Menu
Allianz and Afloat - Supporting Irish Boating

Ireland's sailing, boating & maritime magazine

In association with ISA Logo Irish Sailing

Displaying items by tag: St Patrick's Day

#Visitors - A French naval vessel, a UK based cruiseship and a local excursion boat are in Dublin Port to celebrate St. Patrick’s Day, writes Jehan Ashmore.

The French Navy are represented in the capital with the presence of the small offshore patrol vessel, Cormoran. At just shy of 50m long the craft is on a courtesy call during the festivities having berthed at Sir John Rogersons Quay. The 390 gross tonnage vessel is on a five-day visit. 

Cormoran normally patrols EEZ waters off western France, had been the Guardship for the La Solitaire du Figaro Yacht Race that called to Dun Laoghaire Harbour in recent years. Accompanying the French visitor on the Liffey is one of the Irish Navy's smallest units, the coastal patrol vessel, L.E. Orla.

Sister of the Peacock class, L.E. Ciara had also berthed here last week during the call of foreign naval visitor, BNS Castor a Ready Duty Ship of the Belgium Navy. More recently HMS Westminster, a Duke class Type 23 frigate also visited the port but took a downriver berth along Ocean Pier.

Also making a visit to Dublin this St. Patrick’s Day with up to 449 passengers is Saga Pearl II which is on cruise having departed Dover. The call of the small Saga Cruises includes an overnight stay in the capital to give cruise-goers more time to enjoy the attractions and Irish hospitality.

The arrival of Saga Pearl II follows the first cruise visitor of 2017 which came in the form of Fred Olsen's Boudicca. The larger 880 passenger capacity cruiseship made a call within the first week of January, however the cruise season proper gets underway next month in late April. 

As thousands of Dubliners and visitors also from overseas throng the capital’s thoroughfare for today's St. Patrick’s Day Parade, there are those taking the sights of the capital from offshore. This is been carried out by Dublin Bay Cruises excursion boat, St. Bridget.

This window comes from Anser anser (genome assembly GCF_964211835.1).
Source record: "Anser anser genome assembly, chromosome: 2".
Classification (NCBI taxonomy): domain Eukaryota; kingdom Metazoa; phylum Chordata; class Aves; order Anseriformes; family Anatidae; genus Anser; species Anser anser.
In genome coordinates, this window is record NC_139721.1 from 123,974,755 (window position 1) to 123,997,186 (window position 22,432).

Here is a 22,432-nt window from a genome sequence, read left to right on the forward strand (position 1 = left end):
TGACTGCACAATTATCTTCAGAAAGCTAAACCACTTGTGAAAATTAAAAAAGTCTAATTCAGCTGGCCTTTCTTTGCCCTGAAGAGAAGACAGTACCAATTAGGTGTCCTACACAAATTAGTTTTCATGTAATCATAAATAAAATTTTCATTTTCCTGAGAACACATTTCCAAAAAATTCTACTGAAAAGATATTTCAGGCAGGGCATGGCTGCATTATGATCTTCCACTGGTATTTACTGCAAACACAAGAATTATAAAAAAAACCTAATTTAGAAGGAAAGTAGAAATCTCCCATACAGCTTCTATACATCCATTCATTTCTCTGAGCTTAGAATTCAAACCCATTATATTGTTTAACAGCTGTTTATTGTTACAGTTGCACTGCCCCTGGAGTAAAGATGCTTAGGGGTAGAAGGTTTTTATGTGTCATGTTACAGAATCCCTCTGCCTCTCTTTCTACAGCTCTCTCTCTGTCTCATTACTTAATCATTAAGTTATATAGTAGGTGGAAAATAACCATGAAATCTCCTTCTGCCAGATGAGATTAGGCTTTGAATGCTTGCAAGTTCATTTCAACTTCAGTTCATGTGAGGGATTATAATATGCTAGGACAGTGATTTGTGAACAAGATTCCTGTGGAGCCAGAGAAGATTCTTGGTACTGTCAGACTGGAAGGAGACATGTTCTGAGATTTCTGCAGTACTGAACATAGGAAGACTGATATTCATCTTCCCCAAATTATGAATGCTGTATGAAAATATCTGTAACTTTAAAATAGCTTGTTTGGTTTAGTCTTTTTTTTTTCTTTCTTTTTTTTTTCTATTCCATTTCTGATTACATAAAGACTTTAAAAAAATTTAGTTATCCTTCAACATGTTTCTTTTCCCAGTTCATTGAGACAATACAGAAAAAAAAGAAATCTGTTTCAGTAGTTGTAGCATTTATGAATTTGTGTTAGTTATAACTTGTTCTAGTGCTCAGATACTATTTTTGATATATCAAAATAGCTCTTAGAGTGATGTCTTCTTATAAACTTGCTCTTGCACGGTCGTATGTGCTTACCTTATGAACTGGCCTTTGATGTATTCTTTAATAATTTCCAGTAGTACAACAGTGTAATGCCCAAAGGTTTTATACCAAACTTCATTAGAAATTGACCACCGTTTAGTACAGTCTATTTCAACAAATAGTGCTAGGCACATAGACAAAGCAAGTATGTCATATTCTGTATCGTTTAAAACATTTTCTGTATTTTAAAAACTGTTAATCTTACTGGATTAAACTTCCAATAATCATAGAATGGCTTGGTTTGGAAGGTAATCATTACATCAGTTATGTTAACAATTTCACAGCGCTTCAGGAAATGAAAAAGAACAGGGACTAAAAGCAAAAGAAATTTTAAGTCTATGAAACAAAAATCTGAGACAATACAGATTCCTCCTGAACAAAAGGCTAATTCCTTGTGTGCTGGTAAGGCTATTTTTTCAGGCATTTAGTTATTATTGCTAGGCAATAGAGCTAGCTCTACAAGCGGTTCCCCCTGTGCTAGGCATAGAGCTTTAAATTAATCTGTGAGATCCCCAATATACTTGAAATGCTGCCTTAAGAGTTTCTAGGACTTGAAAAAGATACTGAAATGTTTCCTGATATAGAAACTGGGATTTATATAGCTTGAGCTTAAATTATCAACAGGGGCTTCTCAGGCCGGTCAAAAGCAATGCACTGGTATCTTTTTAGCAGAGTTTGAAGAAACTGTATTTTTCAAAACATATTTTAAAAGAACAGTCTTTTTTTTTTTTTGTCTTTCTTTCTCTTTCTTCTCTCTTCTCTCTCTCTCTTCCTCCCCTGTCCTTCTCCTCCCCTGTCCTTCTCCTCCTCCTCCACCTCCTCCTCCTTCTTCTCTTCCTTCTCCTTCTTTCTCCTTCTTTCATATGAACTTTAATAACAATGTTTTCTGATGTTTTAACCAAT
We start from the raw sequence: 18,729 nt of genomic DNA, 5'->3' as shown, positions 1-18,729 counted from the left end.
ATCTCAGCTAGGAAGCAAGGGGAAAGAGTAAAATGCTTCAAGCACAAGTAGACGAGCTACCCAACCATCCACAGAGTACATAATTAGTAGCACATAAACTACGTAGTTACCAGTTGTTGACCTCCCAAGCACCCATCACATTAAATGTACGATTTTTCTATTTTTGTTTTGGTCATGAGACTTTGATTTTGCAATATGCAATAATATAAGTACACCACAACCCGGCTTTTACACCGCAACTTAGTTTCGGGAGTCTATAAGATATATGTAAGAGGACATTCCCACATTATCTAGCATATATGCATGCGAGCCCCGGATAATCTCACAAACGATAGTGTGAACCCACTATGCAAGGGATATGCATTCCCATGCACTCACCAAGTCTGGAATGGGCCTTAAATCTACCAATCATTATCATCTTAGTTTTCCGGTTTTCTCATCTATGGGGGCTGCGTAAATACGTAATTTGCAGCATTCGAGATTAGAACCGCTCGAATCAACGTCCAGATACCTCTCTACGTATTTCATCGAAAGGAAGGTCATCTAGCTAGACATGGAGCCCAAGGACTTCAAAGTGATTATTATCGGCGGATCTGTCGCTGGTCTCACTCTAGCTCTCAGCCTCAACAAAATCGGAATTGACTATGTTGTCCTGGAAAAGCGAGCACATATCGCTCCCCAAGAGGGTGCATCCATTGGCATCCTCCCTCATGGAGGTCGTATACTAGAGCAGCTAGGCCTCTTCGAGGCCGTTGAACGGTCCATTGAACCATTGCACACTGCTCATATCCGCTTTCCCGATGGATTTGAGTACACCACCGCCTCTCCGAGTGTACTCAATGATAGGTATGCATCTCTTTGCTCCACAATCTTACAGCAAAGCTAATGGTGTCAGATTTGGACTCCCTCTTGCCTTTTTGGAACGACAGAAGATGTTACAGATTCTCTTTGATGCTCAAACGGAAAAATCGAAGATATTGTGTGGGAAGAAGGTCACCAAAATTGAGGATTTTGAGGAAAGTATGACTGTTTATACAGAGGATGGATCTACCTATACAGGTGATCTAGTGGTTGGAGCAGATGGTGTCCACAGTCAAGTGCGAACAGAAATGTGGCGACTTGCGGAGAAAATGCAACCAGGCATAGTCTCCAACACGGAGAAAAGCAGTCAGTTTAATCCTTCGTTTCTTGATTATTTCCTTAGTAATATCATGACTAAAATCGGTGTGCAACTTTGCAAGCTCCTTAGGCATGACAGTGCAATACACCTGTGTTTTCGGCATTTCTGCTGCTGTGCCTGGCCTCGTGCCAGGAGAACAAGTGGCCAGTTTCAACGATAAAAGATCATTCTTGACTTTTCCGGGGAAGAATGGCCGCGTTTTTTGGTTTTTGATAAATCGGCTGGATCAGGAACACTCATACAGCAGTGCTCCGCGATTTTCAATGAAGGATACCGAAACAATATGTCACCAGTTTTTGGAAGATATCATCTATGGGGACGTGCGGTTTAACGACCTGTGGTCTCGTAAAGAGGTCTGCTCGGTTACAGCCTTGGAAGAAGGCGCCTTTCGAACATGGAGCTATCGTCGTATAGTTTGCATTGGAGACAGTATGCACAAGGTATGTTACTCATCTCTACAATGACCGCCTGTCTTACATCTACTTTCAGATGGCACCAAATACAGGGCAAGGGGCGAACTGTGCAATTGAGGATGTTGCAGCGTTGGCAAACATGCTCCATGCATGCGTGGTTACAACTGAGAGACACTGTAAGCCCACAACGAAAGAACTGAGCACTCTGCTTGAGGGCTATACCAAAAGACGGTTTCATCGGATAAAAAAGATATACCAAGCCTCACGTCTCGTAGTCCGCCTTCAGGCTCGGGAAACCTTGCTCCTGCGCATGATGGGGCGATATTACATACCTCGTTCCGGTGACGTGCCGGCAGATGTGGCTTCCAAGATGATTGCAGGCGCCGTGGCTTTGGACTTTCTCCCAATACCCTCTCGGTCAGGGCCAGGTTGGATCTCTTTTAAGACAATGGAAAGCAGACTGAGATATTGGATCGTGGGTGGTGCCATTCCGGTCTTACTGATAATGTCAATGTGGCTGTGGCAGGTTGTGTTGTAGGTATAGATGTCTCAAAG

The former Aran Islands ferry had undergone work at Howth Boatyard in advance of seasonal cruises. Up until now the 100 assenger boat had been wintering in Dublin’s Grand Canal Dock Basin from where she departed in recent days. 

St. Bridget operates cruises from Sir John Rogersons Quay. Almost facing opposite on the far bank is based replica 19th century museum famine-emigrant tallship Jeanie Johnston. The barque this week finally returned to its home-berth in the city-centre at Custom House Quay having undergone maintenance dry-docking.

Guided tours that tell the tales of Irish emigration during the famine to North America are brought to life on board the tallship. 

Published in Dublin Port

#SailStPatrick - A month to St. Patrick's Day and Celtic Link Ferries are offering a special €1 France-Ireland deal for the sailing on Sunday 16th March.

Passengers will have the opportunity to travel on board Celtic Horizon between Cherbourg-Rosslare with any tourist vehicle (car, van [up to 6.5m long and 2.5m high], motorhome, motorcycle, caravan, minibus or trailer) for as little as €1.

The promotion also includes everybody that is in the vehicle on the sailing that departs Cherbourg at 16.00hrs and arrives on the morning of St. Patrick's Day at 09.00hrs.

"Its simply an effort to get as many people to come to Ireland for St. Patrick's Day as possible" said a company spokesperson. We have more direct crossings than anybody else and with that we want as many people to use it as possible".

 

 

Published in Ferry

#FerryColourful – This weekend saw a Stena Line ferry or two getting big Red Noses and turning Green –well almost!...to mark the UK's Red Nose Day and Ireland's St. Patrick's Day.